• Book readers by age (graph)
    • Book formats read in the past year, by age group (graph)
    • E-books beyond e-readers (graph)
    • How e-content has affected younger Americans' reading habits
  • When to borrow, when to buy
    • Thinking about the last book you read, in any format, did you... (graph)
  • Library use
    • Library use in the past year (table)
    • How important is the public library to you and your family?  (graph)
  • How library patrons' habits have changed since they began borrowing e-books
  • Library patrons' experiences with e-book borrowing
    • How they find out about e-books
    • The checkout process
  • Non e-book borrowers

Libraries, patrons, and e-books.  (Pew Internet, 6/22/2012)


Janet Cannon Templeton (1926-2017) Warren High School class of 1944



1942 Dragon yearbook


Janet's high-school activities:

Assembly Plays  (2, 3, 4); Band (2, 3, 4);  Carnival (2, 3, 4); Dragon (2, 3, 4); Dragonette (4); Dramatic Club (2, 3, 4); Evening of Plays (2, 4); German Club (3, 4); Girls' Club (2, 3, 4); Junior Chamber of Commerce (2); Junior Play (3); Latin Club (2); Orchestra (2, 3, 4); Science Club (2, 4); Student Council (4); Spanish Club (4); Senior Play (4).

1967 Warren City Directory  
1983 Warren City Directory  

The popularity of Janet is graphed here.  Let's take a look at Ida


It was all downhill for Ida in the 20th century.  She peaked at #30 in 1900 and spent the next 30 years in the top 100.  Her decline accelerated during the 1960s.  She hit her sweet spot in the 1880s when she was the 7th most popular girl's name of the decade.  Although Anna, Emma, Elizabeth, and Margaret are still around, and even  Clara is making a comeback, Ida and her BFF Bertha are still 'old lady' names.

Other members of the class of '44:
Marjorie Eleda Larson Brenan.  (10/31/2017)
Charles Gray.  (8/6/2017)
Crissi Danos Verros.  (3/27/2017)
Barbara Chester.  (1/27/2017)
Raymond Elsholz.  (7/26/2016)
Barbara Berdine Graham.  (6/16/2016)
Grace Youug Strand.  (2/13/2016)
Mary Davis Christensen Spencer.  (9/27/2015)
Leonard Lucia.  (7/4/2015)
Mary Blackwell Bancroft.   (6/22/2015)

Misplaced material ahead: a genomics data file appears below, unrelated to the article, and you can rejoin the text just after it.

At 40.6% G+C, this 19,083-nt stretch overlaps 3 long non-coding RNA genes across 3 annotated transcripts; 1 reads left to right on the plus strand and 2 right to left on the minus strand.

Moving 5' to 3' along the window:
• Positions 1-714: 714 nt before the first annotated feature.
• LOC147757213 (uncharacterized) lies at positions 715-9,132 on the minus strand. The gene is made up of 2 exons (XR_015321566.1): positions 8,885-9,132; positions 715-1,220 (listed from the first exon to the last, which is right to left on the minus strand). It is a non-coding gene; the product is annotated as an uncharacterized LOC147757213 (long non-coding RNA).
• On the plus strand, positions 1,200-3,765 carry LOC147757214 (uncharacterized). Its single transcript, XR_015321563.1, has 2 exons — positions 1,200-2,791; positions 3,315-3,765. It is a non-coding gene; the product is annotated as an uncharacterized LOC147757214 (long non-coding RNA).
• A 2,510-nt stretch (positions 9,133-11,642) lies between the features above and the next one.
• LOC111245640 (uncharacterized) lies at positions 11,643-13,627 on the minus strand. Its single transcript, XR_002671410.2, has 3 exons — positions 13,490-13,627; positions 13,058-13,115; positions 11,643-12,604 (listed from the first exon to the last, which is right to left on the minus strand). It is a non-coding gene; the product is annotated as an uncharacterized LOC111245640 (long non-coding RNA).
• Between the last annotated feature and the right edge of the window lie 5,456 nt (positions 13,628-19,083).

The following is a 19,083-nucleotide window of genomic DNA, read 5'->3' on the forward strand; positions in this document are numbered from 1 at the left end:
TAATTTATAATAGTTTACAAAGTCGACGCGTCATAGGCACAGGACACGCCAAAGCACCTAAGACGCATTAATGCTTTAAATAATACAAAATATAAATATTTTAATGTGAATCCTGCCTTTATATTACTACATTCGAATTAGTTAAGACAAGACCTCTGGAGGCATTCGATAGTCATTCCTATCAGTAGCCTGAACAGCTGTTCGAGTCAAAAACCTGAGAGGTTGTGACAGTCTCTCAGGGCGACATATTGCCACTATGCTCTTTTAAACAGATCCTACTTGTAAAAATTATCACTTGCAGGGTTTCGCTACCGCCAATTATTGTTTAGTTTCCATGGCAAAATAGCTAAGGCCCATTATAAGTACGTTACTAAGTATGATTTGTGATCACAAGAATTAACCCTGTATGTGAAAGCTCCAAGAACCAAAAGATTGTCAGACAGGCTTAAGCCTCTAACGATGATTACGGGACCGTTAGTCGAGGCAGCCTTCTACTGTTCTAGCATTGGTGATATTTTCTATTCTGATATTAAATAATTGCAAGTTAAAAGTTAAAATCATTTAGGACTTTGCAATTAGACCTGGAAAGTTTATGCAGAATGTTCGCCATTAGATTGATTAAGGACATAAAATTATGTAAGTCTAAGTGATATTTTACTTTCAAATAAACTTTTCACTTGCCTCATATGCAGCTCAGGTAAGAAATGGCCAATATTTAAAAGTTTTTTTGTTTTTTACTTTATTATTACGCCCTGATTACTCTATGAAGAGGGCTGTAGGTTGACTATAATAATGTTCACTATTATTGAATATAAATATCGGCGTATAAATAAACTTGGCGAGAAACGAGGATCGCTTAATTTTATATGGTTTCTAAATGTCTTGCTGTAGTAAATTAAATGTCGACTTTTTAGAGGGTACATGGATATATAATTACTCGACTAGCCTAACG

Kenneth Klenck.  (1/31/2015)
Dolores Nuhfer Anthony.  (9/21/2014)
Marjorie Christensen Anderson.  (10/6/2013)

The entwined relationship of Seattle and Amazon


Source:  Wikipedia

5 Lessons Seattle Can Teach Other Cities About Amazon. (The New York Times, 11/16/2017)
  1. History and geography still matter.  A maritime, export-based economy that has long looked more toward Asia and Alaska than to the rest of America was already here when Jeff Bezos, Amazon’s founder, arrived in 1994.
  2. Amazon wil not be a predictable engine of change.   The message to HQ2 cities is clear: What you get now will probably not be what Amazon becomes.
  3. Amazon will magnify a city's charms and its warts.  “Any downturn in Amazon would hollow out the city like the Boeing bust did in the 1970s,” Mr. Martin said.
  4. New employees will not be like the old ones.   Here in Seattle, a city still defined by neighborhoods of single-family homes, about 8,000 new apartments are under construction within walking distance of the Amazon campus and are expected to be taken, the company says, mostly by employees. About 20 percent of the company’s 40,000 workers already do not take any motorized transportation at all — they walk or bike. And more than one in six live and work in the same ZIP code.
  5. New problems won't be like the old ones, either.  Over 11,000 people were homeless in King County on a one-night count this year. Home prices continued their dizzying upward spiral in 2017, nearly twice as fast as the second-fastest appreciating big city.


CES 2018 preview: Now you can party every day and rock all night at any age




CES 2018 Preview: Rocking Bed Does Exactly What You Think It Does and It’s Magnificent. (Nibletz, 11/17/2017)
Another Georgia startup.  The science behind Rocking Bed is actually pretty simple. The motion of a rocking bed will help keep the sleeper’s mind focused on a single stimulus, the rocking or the motion. In fact, this isn’t new science. Water beds that were popular in the 70’s and 80’s were trying to emulate this condition. Their science was flawed though because of unintended factors like the water temperature or just how full the bed itself was.

Of Kiss' 28 singles to chart on the Billboard Hot 100, only 2 reached the top 10.  The two versions of "Rock and Roll All Nite", both of which charted in 1975, are not among them.  The studio cut debuted at #96 for the week ending May 17, 1975, and spent 6 weeks on the chart, peaking at #68.  A live cut debuted 6 months later at #56, spending 14 weeks on the chart and peaking at #12.  (Close but no exploding cigar.)